It finally dawned on me. I have been grappling with the idea of single-property websites for some time. Should I? Shouldn’t I? Would a single-property website for a listing enhance the exposure of the home and therefore hasten a sale or would it simply serve to impress the seller? Would a single-property URL be detrimental in that it would cause brand confusion with our widely-promoted and established website which already provides all of the property information in what I consider a very comprehensive and compelling format? I could create a distinct site or blog for the home, but wouldn’t that drive traffic from my site? Conversely, I could create a domain forward and point the URL to the existing page in my site, but wouldn’t that in fact be redundant?
Yahoo! Today I’m on board with the concept of the single-property site, and I have Yahoo! and my real estate company to thank for my sudden clarity of thought.
Let’s Call Them “Prudential”
I happen to be affiliated with a company (who shall remain nameless) who negotiated an exclusive agreement with Yahoo! Real Estate. Without going into specifics, I will be the first to admit that there is great benefit to the agents of this partnership, but it comes with a cost. Agents pay to be included in the program but, more importantly, I fear that as many leads are being driven from me as they are to me.
We Want to Help You (Help Us)
Participating agents can assign a unique Yahoo! Search ID to their listings which, when entered in the Yahoo! search bar, will bring up the full property page. This page is branded with the agent’s information which, at first blush, sounds like a hell of a deal. Further, if a consumer happens upon the property during a search, they will be directed to this same branded page.
Let’s start with the obvious. This is a company branding effort in agent-branding sheep’s clothing. As an example, a client of ours who was relocating back to San Diego was using the Yahoo! site to search for homes. She innocently saved her search and within 24-hours received a phone call from another agent in my office asking how they might help her meet her real estate goals. If I may use a technical term, she was pissed off, not because this other agent wasn’t her agent, but because she had been contacted at all. It seems that “leads” are forwarded under referral fee agreements in which the company (and maybe Yahoo!) profit – at the expense of the agent.
Harnessing the Power (E Pluribus Unum)
Sorry, Greg. That is the sum-total of my Latin. In the case of Yahoo!, if a visitor hones in on a home which is not a “company” listing, any request for more information will be forwarded to a “company” agent under a referral agreement. And this affects me how? Well, by driving traffic to Yahoo!, I am driving traffic away from my site and myself.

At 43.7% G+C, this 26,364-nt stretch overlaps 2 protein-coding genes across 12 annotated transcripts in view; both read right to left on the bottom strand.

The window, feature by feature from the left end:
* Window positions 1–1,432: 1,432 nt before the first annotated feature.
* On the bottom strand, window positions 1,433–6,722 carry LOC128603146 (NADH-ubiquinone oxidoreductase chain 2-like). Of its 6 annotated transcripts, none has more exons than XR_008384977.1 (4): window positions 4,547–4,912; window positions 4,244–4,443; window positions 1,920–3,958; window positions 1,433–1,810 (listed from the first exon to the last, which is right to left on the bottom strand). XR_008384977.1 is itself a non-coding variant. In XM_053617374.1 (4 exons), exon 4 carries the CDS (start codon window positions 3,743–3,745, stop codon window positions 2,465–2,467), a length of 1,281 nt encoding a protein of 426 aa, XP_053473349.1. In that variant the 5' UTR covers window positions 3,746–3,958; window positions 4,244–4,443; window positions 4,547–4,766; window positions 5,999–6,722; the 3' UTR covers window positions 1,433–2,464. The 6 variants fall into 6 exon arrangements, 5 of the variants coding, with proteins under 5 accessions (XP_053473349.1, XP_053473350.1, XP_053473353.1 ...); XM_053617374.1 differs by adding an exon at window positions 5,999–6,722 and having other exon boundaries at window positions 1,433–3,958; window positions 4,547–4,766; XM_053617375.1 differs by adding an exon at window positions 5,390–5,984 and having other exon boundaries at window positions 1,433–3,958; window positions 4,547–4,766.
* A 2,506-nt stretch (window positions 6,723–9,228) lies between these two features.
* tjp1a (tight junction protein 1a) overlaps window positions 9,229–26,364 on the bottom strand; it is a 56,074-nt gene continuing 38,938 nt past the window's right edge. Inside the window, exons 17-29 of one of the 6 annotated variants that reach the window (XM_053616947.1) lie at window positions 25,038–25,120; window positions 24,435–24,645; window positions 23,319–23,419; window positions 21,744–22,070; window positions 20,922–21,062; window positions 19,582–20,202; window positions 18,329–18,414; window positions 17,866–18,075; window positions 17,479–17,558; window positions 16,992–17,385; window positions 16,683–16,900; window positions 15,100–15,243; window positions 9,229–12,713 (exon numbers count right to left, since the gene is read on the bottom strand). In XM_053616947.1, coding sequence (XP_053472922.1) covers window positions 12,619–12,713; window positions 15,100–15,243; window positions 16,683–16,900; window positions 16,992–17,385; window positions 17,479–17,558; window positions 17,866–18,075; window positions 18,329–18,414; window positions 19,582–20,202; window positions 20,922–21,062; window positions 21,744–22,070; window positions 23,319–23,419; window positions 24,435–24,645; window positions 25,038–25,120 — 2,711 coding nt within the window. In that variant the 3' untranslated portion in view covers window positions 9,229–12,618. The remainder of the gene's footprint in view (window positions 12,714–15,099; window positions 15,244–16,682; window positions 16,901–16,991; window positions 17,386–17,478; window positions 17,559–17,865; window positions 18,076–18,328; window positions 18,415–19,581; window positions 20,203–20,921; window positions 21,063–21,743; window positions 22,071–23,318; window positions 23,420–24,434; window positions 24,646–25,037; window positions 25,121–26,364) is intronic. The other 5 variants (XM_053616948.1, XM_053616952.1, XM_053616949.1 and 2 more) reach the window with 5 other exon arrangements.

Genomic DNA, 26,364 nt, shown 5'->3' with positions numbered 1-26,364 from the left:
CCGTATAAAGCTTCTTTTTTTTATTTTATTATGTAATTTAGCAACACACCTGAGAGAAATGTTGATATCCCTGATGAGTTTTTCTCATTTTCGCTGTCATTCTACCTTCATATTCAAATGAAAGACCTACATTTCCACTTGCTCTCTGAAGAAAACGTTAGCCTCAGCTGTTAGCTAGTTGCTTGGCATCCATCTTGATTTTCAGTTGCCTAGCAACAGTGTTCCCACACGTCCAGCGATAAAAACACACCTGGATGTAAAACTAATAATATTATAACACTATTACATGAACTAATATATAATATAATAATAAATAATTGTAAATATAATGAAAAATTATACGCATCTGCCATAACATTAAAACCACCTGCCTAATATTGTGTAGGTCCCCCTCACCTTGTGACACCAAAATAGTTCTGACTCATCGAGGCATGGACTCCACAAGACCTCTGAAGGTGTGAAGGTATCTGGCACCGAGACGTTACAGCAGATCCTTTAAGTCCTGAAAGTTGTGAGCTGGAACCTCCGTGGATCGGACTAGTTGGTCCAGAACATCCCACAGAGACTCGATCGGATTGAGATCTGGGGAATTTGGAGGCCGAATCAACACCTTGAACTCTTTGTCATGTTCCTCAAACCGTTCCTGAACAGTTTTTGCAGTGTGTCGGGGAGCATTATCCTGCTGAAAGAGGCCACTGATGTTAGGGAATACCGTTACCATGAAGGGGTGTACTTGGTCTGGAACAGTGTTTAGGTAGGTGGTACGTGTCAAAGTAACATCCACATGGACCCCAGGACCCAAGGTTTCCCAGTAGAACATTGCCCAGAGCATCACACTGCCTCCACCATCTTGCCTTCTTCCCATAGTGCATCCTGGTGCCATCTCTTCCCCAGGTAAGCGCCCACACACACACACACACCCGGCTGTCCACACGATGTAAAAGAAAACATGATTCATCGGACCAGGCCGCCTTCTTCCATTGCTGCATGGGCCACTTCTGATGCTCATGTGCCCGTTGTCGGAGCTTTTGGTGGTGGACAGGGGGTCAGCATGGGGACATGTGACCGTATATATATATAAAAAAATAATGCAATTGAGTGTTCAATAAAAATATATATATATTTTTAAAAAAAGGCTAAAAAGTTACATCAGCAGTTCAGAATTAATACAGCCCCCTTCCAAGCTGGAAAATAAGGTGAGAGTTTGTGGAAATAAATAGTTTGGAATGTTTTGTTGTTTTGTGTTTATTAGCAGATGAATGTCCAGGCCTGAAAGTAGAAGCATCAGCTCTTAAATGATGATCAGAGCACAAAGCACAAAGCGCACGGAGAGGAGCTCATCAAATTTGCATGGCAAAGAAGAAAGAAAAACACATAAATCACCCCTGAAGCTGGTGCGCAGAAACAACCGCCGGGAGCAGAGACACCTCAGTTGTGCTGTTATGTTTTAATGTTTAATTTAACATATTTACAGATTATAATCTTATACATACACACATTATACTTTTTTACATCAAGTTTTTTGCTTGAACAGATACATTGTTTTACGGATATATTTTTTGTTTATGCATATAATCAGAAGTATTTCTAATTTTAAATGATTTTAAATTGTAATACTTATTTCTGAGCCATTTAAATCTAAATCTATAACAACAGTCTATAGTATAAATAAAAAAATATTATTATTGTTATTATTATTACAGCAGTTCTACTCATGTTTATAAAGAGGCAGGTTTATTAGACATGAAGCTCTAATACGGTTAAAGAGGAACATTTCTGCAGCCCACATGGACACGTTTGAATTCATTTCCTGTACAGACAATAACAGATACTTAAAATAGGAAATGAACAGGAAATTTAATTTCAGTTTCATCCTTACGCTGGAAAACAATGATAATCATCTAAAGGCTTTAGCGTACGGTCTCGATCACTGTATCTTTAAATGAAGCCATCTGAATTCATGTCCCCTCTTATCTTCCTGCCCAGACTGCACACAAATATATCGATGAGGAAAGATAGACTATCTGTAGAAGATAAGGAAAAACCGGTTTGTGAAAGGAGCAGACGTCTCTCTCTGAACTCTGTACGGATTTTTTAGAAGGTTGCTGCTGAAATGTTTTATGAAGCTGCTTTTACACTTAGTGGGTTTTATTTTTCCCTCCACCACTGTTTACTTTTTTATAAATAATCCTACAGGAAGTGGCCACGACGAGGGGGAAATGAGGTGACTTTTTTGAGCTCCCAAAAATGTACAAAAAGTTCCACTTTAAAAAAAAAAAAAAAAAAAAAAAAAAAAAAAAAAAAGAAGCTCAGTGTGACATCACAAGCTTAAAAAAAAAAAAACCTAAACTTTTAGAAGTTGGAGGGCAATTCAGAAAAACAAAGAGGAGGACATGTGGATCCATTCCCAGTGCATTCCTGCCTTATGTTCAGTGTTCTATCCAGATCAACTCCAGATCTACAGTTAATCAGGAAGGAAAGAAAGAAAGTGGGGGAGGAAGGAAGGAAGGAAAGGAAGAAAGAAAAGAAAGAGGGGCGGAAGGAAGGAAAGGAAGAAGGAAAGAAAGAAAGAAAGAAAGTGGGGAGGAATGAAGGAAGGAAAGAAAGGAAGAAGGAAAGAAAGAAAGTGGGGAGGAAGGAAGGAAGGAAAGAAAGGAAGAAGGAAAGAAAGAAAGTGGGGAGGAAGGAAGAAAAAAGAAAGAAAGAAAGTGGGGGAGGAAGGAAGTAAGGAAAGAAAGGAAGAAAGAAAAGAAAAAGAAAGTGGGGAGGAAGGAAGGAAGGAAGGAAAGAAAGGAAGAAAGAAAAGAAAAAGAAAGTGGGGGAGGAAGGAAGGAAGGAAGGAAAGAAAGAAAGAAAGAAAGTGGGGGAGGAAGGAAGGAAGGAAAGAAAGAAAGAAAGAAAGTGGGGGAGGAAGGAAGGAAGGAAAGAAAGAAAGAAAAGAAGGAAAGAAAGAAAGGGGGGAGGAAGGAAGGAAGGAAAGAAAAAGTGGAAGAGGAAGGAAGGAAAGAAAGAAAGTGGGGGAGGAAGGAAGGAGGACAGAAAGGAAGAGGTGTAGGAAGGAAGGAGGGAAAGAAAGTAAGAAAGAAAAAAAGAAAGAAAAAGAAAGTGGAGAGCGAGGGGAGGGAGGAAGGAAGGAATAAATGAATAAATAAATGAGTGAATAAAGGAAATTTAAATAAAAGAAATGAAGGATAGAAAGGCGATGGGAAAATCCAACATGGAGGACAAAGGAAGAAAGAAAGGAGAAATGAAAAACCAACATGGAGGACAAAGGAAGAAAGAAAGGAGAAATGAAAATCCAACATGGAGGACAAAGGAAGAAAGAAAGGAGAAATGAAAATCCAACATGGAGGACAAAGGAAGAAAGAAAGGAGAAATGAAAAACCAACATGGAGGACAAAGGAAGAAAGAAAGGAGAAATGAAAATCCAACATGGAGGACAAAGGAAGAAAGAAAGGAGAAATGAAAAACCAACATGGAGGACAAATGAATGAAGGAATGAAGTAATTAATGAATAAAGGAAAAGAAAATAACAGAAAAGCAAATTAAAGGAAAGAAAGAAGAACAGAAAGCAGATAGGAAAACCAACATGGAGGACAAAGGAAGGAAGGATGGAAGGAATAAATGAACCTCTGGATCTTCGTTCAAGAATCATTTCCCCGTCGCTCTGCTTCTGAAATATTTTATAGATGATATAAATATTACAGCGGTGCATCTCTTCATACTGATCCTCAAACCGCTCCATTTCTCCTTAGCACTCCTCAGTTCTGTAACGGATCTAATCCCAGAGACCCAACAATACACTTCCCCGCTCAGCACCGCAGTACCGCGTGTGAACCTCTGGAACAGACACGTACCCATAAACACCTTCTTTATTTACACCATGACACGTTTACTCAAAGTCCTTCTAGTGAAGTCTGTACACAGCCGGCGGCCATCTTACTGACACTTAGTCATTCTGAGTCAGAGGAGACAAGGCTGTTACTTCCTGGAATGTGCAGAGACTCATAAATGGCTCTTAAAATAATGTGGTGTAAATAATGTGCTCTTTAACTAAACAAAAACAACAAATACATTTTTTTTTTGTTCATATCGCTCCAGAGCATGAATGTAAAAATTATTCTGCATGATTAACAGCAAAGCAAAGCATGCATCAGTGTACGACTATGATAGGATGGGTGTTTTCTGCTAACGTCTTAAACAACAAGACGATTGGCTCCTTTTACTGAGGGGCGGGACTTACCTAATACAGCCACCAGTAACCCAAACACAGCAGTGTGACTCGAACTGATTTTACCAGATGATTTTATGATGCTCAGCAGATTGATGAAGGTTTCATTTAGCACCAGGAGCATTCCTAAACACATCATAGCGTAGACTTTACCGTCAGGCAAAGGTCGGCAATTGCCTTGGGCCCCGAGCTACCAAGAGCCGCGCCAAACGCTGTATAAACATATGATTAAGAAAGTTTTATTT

We are encouraged to drive traffic to Yahoo! through the use of the sign rider bearing the unique Yahoo! Search ID. Until recently, I was happily on the bandwagon. The sales pitch initially had merit. A picture was painted of the drive-by shopper punching this ID number into their PDA, car idling, and immediately pulling up the property information. We are also encouraged to promote the unique ID in all advertising. It made sense until I realized that we aren’t quite there yet (the PDA scenario) and until I remembered where I am sending them (away).
You Can Find Us On the Web
I am “given” a web page within my company’s site, but it is forbidden to have this page link to my real site, the one I want people to visit. Now, enter Trulia. My company (and yours too, I bet) is feeding all of my listings to Trulia. This is great (I can’t argue with additional exposure), but any Trulia shopper who requests more information on my listing is directed to a nondescript page on the company website. If I am lucky enough to have them click the email button (email@example.com), the lead will come to me. If they dare to pick up the phone, however, off to a toll free number they go. Poof! Now you see them, now you don’t.
It’s 9:00, Do You Know Where Your Listings Are?
Just in case my Broker of Record is reading this, don’t get me wrong. I truly believe the tools you are providing your agents are superior. I just wish more agents would take responsibility for their marketing efforts. It is incumbent on each of us to fully understand where and how our listings are being advertised. I would confidently venture a guess that 95% of the agents in my office (I am being generous here) have absolutely no clue.
My company’s branding benefits me, but not when it comes at the expense of my own. So I am, for the moment at least, embracing the single-property URL. My sign rider promoting the site is now being placed where the Yahoo! rider previously resided. It is my one, small act of defiance to protect what I have worked so hard to build – My business.Related posts: